How many eggs have to break before elite sporting codes realise they are scrambling their approach to mental health?
It’s a metaphor Martin Cohen has pondered ever since he watched his brother-in-law fall apart after the death of revered Australian rugby player Dan Vickerman two years ago.
Cohen and his brother-in-law had played at Sydney University with Vickerman, the big Wallabies second-rower, and were blindsided when he took his own life, aged 37.
“The entire rugby community was shattered,” recalls Cohen, a psychiatrist and Deputy Commissioner for the New South Wales Mental Health Commission.
“As somebody who had never seen the really strong culture and bonds that exist between current and past elite athletes, I was quite touched and concerned by the impact it had on my brother-in-law.
“I figured if he’d been affected in this way … I thought I’d have a look at whether there was something I could do to improve the mental health and well being of elite athletes.”
The result is a mental health tracking system Cohen and his business partner, Norm Johnston, developed specifically for athletes, to educate them about their psychological strengths and weaknesses, help them track their mental health and alert team medicos when risk factors crop up.
How do you keep up the medals without breaking a few eggs? That’s what the perception is and we need to break it down.Gearoid Towey, Irish Olympian and Crossing the Line founder
It’s prevention before treatment is necessary, or too late.
“We’re looking to prevent people evolving psychological symptoms and signs that then are only identified by a clinician once they have an identified illness,” he says.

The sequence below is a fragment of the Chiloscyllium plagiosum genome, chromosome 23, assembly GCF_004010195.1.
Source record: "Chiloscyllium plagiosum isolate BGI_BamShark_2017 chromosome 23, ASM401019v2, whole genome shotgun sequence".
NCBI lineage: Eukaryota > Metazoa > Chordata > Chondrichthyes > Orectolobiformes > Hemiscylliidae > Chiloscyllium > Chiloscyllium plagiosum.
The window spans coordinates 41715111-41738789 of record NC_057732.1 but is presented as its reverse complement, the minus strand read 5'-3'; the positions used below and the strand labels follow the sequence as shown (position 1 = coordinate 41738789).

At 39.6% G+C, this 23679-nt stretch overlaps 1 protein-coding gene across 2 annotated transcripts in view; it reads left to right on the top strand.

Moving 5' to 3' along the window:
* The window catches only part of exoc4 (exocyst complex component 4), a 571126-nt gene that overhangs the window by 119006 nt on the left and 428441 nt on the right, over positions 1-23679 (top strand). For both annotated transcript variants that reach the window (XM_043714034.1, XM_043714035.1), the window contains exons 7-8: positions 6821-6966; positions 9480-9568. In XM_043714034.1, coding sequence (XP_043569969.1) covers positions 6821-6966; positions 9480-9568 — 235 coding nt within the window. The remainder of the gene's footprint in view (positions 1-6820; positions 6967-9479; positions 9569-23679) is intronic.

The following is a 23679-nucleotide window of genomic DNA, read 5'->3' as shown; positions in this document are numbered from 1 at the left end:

“We know that takes people off the field, away from their professional trajectory, and takes at least six to 10 weeks to recover from a moderate case of depression or anxiety. Often it’s much longer than that.”
There is one problem. Cohen and Johnston are in advanced negotiations with a European football club that want to implement their system. They have taken it to America and found receptive audiences, including a former college basketball player who wept at a boardroom table over what help could have been available to those friends of his who didn’t make it in the pro league.
But Cohen says conversations with Australian sporting bodies have exposed some worrying attitudes.
“One senior figure said to me ‘We need people who will take risks, we need people who will go out and put their bodies on the line’,” he says.
“I agree with that, but that’s a separate issue from a person being as psychologically fit as they can be to take on their task. I think codes and clubs in Australia are concerned they will lose the aggression that their athletes will display on the field if they are psychologically well.”
Gearoid Towey was a world champion rower and represented Ireland at the Beijing Olympics. By his own definition he was a textbook case for a successful athlete “transition” from elite sport to the real world. He retired on his own terms, to a career he had set up while rowing.
Yet when he learned of the suicide of his Beijing teammate Darren Sutherland, the Irish boxer who won a bronze medal then turned professional, it was a life-changing moment.
Towey, now living in Australia, created Crossing the Line, which he describes as “Beyond Blue for sportspeople”. They are on the cusp of partnering with a leading consulting firm to roll out a nationwide program that will put leading athletes into schools, clubs and academies to talk about why being psychologically well will make them better athletes.
Towey says Australian attitudes to toughness have to change and coaches need to lead it.
“When you have an environment where a coach is measured on their performance and wins to maintain their jobs, there can be a conflict of interest,” he says.
“‘How do you keep up the medals without breaking a few eggs?’ That’s what the perception is and we need to break it down.
“Define what is a tough person. My definition has completely changed. I’ve seen the stiff upper lip approach but now I know that a tough person is a person who confronts their inner demons. That’s a lot tougher than going on to the field and smashing yourself for 90 minutes.”